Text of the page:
We use cookies to ensure that we give you the best experience on our website. By continuing to browse this repository, you give consent for essential cookies to be used. You can read more about our Privacy and Cookie Policy.

Durham e-Theses
You are in:

The Human Costs of Austerity: A Case Study of Those Working in the Community and Voluntary Sector in the North East of England

MOROVAT, MAHTAB (2024) The Human Costs of Austerity: A Case Study of Those Working in the Community and Voluntary Sector in the North East of England. Doctoral thesis, Durham University.

PDF - Accepted Version


This thesis explores how austerity explains the experience of individuals working in the voluntary and charity sector. The welfare state's primary function is to provide an economic safety net, and to protect individuals against the consequences of many forms of harm throughout their lives. Welfare remains a sizable proportion of UK Government expenditure despite significant reductions since 2010. The voluntary sector directly delivers welfare through contracted services, and it steps in to fill gaps in provision and, therefore, is doubly exposed to austerity measures. Austerity literature mainly focuses on the tangible economic impacts of widening inequality, declining public services, poverty and growing welfare disparities. Gaps in the literature suggest that how austerity is experienced by those working in the voluntary and charity sector is an overlooked perspective. I have used Henri Tajfel's “Social Identity Theory” as a theoretical lens and combined it with Richard Sennett’s theories on the changing nature of work to navigate between macro-level policy and micro-level experience and thereby explore the human cost of austerity. This new approach goes beyond the financial and practical to understand the human cost of austerity as it relates to the identities, purpose and lives of those working in the voluntary sector. My findings provide engaging personal first-hand narratives relating to the role of social identity as an employed person and the relationships between job insecurity and the consequences of austerity measures. They demonstrate that austerity, reduced resources, and increased workloads drive the experiences of those in the sector. However, they can also be traced back to the gradual transitioning of services to the voluntary sector, brought about by public sector reforms implemented by previous governments. Membership in the voluntary sector brings a social identity constructed around the ethos of creating social wealth, but it has been undermined by prolonged austerity-driven job insecurity. It has increased workloads and damaged workplace dynamics to the detriment of those working in the sector.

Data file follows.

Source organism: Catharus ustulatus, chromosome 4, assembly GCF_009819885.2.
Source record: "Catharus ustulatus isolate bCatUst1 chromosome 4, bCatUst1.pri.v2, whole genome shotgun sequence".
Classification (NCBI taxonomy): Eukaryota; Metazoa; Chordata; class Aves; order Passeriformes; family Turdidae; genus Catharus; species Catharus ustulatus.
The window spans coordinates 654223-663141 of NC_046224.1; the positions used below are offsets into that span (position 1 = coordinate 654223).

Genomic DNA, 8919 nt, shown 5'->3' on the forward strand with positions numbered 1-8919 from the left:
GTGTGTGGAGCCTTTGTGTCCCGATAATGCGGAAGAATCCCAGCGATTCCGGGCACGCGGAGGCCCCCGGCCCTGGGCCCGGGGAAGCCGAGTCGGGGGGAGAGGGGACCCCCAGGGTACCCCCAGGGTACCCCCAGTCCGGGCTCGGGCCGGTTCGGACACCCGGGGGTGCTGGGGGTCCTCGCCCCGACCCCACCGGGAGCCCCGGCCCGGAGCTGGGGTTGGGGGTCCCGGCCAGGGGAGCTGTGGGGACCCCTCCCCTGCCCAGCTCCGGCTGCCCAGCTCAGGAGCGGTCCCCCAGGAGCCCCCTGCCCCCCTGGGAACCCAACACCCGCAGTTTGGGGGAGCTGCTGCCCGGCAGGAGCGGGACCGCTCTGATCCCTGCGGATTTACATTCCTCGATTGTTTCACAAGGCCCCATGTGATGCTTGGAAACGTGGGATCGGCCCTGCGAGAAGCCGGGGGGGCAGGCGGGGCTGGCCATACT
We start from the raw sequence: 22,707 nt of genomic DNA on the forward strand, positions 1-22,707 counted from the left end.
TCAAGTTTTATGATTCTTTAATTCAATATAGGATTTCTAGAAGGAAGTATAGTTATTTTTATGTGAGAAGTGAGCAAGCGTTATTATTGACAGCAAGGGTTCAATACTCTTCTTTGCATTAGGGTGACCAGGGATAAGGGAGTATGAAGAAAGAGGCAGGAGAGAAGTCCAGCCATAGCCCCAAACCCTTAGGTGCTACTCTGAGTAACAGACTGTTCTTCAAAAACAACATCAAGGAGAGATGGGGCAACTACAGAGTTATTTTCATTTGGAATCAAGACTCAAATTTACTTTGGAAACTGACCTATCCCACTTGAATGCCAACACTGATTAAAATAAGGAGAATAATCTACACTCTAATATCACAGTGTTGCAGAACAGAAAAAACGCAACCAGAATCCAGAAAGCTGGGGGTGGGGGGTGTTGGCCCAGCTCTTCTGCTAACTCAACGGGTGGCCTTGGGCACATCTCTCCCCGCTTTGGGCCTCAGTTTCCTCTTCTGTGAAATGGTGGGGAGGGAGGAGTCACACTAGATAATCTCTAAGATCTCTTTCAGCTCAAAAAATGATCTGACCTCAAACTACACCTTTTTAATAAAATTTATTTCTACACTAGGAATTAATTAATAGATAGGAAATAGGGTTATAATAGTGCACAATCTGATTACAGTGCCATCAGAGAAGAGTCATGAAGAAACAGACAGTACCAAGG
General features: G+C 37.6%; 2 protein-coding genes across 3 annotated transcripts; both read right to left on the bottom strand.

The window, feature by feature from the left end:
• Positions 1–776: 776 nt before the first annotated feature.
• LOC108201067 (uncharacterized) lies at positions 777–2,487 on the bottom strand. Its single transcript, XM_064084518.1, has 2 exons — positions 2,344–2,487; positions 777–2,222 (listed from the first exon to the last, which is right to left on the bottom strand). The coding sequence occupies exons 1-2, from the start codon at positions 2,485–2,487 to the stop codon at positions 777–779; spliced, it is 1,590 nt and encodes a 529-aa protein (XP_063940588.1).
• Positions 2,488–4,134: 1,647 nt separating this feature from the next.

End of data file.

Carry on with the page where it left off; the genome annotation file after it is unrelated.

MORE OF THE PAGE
Item Type:Thesis (Doctoral)
Award:Doctor of Philosophy
Faculty and Department:Faculty of Business > Management and Marketing, Department of
Thesis Date:2024
Copyright:Copyright of this thesis is held by the author
Deposited On:29 May 2024 13:49

Social bookmarking: del.icio.usConnoteaBibSonomyCiteULikeFacebookTwitter